Sociocultural reading theory has gained credence through recent movements to create “reading cultures.” Teachers are encouraged to create environments that promote reading as a positive task designed to bring one into coherence with culture. Child psychologists argue that parents who make reading an active part of their family life are training children to adopt these same practices. Furthermore, critics have suggested that the rampant popularity of teen novels is reestablishing reading as a cultural acceptable activity for children. Scholars like Deborah Brandt, who has proposed the concept of “literacy sponsors” argue that readers must be trained by more mature readers and encouraged into a community of literacy, using the kind of guided participation that Vygotsky suggests.

Epigenetic Systems Theory

Epigenetic systems theory argues that development occurs at the intersection of inherited genetic traits and environment influences. Drawing on many of the previously stated theories, epigenetic systems suggests that a combination of nature and nurture – the physical inclinations that a person is born with and the skills and patterns developed through societal interaction – work together to promote development. If a person is born with certain tendencies, cultural forces – particularly those applied by a parent – can either highlight or attempt to eradicate those tendencies. The classic epigenetic case study is that of pairs of identical twins separated at birth. Sharing the same genetic matter but raised in two different cultures, twins exhibit some similar characteristics and other radically different ones.

Just as epigenetic theory combines elements from many developmental theories, modern reading theory suggests that children’s engagement with texts is multi-dimensional. A child may use his formal operational skills to identify an oral fixation in a text through the guided participation of a mentor. Fortunately, many practioners are seeking to meet children’s unique reading needs rather than attempting to apply a single overarching theory to a classroom of diverse individuals. If reading theory remains open to the application of ideas centered on student needs rather than route adherence to antiquated theories, the future of the field looks quite bright, indeed.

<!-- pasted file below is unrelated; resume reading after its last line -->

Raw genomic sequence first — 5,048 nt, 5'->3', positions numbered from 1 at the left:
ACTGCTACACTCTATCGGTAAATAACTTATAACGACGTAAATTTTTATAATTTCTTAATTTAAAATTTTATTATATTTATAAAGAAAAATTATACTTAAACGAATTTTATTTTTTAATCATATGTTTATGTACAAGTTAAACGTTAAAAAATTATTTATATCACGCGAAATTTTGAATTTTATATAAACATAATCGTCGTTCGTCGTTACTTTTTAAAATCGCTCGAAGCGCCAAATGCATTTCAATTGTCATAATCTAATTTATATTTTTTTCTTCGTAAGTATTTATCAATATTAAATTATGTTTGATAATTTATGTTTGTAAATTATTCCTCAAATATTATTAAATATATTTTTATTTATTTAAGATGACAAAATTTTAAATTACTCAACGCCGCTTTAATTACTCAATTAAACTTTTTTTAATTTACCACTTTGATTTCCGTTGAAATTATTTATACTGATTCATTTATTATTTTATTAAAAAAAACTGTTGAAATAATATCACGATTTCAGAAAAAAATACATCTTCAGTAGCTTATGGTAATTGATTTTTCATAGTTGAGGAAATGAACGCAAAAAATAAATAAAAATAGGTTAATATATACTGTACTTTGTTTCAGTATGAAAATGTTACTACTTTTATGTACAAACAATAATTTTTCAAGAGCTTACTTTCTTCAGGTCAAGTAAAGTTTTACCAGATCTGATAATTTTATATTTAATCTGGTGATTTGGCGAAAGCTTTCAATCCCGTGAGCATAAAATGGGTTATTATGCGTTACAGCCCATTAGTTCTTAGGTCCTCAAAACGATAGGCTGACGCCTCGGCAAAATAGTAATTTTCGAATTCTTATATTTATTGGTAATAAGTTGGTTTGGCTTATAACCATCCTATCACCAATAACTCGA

Recommended Reading List

Brandt, Deborah. “Sponsors of Literacy.” Literacy: A Critical Sourcebook. Ed. Cushman

et al. Boston: Bedford St. Martins, 2001.

Dent-Read, Cathy and Patricia Zukow-Goldring, eds. Evolving Explanations of

Development. Washington DC: American Psychological Associatoin, 1997.

Erikson, Erik. Childhood and Society. New York: Norton, 1963.

Freud, Sigmind. A General Introduction to Pyschoanalysis. Trans. Joan Riviare. New

York: Modern Library, 1953.

Piaget, Jean. The Origins of Intelligence in Children. London: Routledge, 1952.

Skinner, Burrhus Frederic. Verbal Behavior. New York: Appleton-Centry-Crofts, 1957.

Vygotsky, Lev. Thought and Language. Cambridge, MA: MIT Press, 1986.